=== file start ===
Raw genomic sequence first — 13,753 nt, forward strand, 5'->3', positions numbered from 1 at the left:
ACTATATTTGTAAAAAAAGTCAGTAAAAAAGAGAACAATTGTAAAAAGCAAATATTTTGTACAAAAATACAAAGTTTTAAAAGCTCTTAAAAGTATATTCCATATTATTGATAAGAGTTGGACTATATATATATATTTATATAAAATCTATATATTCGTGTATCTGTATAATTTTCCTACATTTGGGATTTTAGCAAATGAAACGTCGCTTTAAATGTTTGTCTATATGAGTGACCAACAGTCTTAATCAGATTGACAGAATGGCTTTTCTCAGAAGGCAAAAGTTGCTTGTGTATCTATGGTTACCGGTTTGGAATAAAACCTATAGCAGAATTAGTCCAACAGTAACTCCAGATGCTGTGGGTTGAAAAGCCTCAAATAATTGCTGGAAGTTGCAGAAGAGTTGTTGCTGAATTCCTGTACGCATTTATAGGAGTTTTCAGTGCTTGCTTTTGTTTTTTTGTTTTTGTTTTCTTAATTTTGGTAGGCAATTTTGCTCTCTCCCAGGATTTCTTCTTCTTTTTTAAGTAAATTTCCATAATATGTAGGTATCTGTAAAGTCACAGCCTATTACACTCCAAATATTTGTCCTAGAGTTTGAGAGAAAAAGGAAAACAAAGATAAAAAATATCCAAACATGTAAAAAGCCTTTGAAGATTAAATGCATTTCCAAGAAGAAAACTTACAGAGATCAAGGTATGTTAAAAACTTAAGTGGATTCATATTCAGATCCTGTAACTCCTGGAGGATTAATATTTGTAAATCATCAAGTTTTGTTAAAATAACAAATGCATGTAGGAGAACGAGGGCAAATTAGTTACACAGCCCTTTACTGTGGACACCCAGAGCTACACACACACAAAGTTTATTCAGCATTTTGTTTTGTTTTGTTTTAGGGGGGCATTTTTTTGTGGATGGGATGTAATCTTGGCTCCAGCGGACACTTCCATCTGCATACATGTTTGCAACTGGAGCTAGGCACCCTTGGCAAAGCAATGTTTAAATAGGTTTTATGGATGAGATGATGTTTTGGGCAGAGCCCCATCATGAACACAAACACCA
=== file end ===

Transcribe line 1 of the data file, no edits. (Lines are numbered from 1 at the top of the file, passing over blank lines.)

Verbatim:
Raw genomic sequence first — 13,753 nt, forward strand, 5'->3', positions numbered from 1 at the left: